Does Your Business Need a CFO?

When growing a successful business, business owners often reach a point when they realize that what got them to where they are is not enough to get them to the next level. That often happens when they recognize the moment when their accounting software and bookkeeper may actually be holding them back. When the next level requires critical forward planning, when you’re spinning a lot of plates to keep your business running, and when you’re unsure where to take it next, it may be time to hire a CFO.

When an Accountant or Bookkeeper is No Longer Enough

Taking a business to the next level requires vision and a plan. It also requires actionable data so business owners can see clearly into the future as they navigate the challenges of growth. The accountant or bookkeeper, while critical to a business’s operation, focuses on the past. The information provided can’t show you the way forward.

When the business begins to barrel ahead, historical data doesn’t allow you to adjust to a rapidly changing landscape. The tipping point comes when the information a business needs to make timely and critical decisions is unavailable. Opportunities are lost, and the business can hit a brick wall.

At a certain point, business owners begin losing their grasp of the business when their gut is no longer sufficient for making critical financial decisions. They are too involved in the business and do not see the overall dynamics. That is when their growth begins to outrun their capacity to manage it, which can lead to a very bad outcome. At this point, they need someone to make sense of the financials—someone who really understands the economics of a business and what makes it work.

How a CFO Can Help Change Your Course

At its core, the primary function of a CFO is to help the CEO make sense of the numbers. CFOs have unique skills and expertise that allow them to peel back the onion where you are most likely to discover you are not making money in certain parts of your business. They are hands-on and able to get into the weeds to closely examine staffing and expenses vs. revenue. Their ability to evaluate manufacturing costs and product sales cycles can provide the information needed to project true ROI.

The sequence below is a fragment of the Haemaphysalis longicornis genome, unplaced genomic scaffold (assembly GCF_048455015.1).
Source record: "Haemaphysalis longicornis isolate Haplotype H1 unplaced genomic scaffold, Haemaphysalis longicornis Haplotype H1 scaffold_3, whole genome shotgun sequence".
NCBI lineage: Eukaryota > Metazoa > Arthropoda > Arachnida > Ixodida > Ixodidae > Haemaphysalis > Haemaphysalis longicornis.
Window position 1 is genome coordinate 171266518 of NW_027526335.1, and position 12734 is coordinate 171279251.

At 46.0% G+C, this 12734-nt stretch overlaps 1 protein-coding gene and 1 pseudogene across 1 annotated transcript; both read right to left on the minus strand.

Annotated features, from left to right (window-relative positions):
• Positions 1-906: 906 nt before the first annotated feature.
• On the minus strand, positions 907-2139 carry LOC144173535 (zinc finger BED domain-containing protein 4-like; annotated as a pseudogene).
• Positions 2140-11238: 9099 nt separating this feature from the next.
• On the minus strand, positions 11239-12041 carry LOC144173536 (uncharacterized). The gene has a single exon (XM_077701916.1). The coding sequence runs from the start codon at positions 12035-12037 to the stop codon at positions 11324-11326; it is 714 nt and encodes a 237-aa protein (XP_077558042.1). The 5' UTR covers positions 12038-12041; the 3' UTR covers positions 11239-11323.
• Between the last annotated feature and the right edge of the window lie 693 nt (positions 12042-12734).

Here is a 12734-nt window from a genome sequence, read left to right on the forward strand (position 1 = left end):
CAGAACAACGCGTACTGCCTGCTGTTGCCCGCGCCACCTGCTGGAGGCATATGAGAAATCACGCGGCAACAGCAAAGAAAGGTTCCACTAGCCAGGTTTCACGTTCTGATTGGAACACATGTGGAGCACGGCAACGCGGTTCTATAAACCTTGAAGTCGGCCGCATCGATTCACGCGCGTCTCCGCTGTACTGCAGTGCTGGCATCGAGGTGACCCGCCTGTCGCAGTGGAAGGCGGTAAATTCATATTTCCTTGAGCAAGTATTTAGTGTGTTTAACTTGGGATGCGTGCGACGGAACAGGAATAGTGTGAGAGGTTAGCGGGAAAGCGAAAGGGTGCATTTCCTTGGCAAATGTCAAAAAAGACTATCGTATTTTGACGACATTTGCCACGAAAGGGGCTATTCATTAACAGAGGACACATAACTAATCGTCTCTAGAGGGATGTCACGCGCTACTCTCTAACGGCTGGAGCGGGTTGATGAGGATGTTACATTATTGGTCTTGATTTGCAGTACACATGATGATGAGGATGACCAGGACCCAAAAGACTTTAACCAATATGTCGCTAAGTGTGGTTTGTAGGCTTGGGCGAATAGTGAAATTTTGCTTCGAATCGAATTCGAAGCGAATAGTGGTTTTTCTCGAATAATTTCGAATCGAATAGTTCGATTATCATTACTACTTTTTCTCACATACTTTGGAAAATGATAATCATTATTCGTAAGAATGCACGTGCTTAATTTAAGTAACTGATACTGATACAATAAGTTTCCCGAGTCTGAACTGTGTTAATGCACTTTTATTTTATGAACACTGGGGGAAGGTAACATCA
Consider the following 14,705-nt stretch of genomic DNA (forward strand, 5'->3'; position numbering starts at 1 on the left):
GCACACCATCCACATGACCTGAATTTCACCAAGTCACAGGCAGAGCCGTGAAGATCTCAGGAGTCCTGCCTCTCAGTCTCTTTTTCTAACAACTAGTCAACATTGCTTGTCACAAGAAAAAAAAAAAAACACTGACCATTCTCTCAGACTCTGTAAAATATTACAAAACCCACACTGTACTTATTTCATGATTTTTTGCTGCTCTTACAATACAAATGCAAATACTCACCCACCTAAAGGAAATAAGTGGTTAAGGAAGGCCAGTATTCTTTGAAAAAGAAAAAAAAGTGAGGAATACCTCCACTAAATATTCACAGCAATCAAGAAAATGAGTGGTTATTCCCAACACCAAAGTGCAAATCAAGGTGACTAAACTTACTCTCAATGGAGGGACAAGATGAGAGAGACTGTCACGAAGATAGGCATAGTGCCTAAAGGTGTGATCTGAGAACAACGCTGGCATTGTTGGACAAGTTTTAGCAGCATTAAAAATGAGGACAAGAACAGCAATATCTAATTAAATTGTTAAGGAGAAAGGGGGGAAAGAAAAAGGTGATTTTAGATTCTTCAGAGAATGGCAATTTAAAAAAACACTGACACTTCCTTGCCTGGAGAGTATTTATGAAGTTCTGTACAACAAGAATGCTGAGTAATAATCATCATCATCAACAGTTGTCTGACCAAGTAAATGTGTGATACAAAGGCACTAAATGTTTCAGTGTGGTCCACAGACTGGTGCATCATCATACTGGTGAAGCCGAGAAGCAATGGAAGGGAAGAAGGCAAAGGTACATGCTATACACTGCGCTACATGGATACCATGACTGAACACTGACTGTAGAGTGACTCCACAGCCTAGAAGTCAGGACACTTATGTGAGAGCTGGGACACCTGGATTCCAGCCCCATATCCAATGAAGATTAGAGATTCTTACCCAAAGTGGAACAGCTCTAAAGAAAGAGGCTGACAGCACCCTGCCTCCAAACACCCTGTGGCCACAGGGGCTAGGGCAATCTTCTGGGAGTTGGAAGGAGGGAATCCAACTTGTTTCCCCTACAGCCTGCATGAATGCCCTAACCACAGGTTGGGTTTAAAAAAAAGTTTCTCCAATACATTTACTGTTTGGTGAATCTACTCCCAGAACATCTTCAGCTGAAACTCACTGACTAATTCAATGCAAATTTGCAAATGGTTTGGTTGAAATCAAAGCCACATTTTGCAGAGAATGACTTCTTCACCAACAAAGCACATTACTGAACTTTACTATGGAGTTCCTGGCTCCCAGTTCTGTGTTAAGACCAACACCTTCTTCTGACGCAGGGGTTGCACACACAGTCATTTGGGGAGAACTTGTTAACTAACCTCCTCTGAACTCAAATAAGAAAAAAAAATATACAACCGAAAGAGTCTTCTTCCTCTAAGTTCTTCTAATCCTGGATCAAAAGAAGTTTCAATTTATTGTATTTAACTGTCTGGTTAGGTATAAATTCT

A good CFO assesses business costs and manages financial risk by analyzing data, tracking performance outcomes, and developing proactive strategies. The CFO ensures that the company is protected from regulatory, environmental, and human capital risks.

The CFO’s duties also include:

  • Supervising the financial operations, including accounting, reporting, cash management, and tax preparation
  • Planning short- and long-term financial goals
  • Implementing sound financial practices as a structure for decision-making
  • Streamlining operations
  • Managing business expansions
  • Guiding the company through changes in business structure and operations
  • Determining how to invest company assets

CFOs are also responsible for the company’s financial future. They are strategic thinkers who can forecast market trends and devise strategies for capitalizing on them. It’s their job to understand why business markets perform the way they do and position the company strategically.

How Big Should a Company Be Before Hiring a CFO?

In terms of revenue, there is no standard rule of thumb to determine when it’s time to hire a CFO. A company that generates $8 million in revenue with 30,000 transactions could probably use a CFO, while a company generating $15 million annually on 20 transactions may not.

The complexity of the business is a vital indicator of the need for a CFO. If your business has multiple product lines and sells to hundreds of customers around the world, it is a more complex operation that could require the service of a CFO.

Complexity also becomes an issue for businesses experiencing rapid growth, which can become convoluted and unpredictable. It usually calls for expanding operations, systems, and processes, as well as the need for financing – all of which must be managed simultaneously while avoiding the financial risks of rapid growth. That generally can’t be done without the onsite guidance of a CFO.

Can a Smaller Business Afford a CFO?

Many small businesses avoid hiring a CFO either because they don’t know they need one or because they don’t want to spend the money. However, in reality, the money they don’t want to spend is already being lost to cost overruns, lost opportunities, operational inefficiencies, poor inventory management, and mispricing of products. In other words, any business with true growth ambitions can’t afford not to hire a CFO.

Fortunately, hiring a CFO can be more affordable than business owners realize. Many retiring CFOs would rather remain in the workforce and would seize an opportunity to work on a project where they can see the importance and impact of their work. It’s not uncommon for these CFOs to work for several similarly situated companies, which makes them even more affordable.

Read other Business situation analysis articles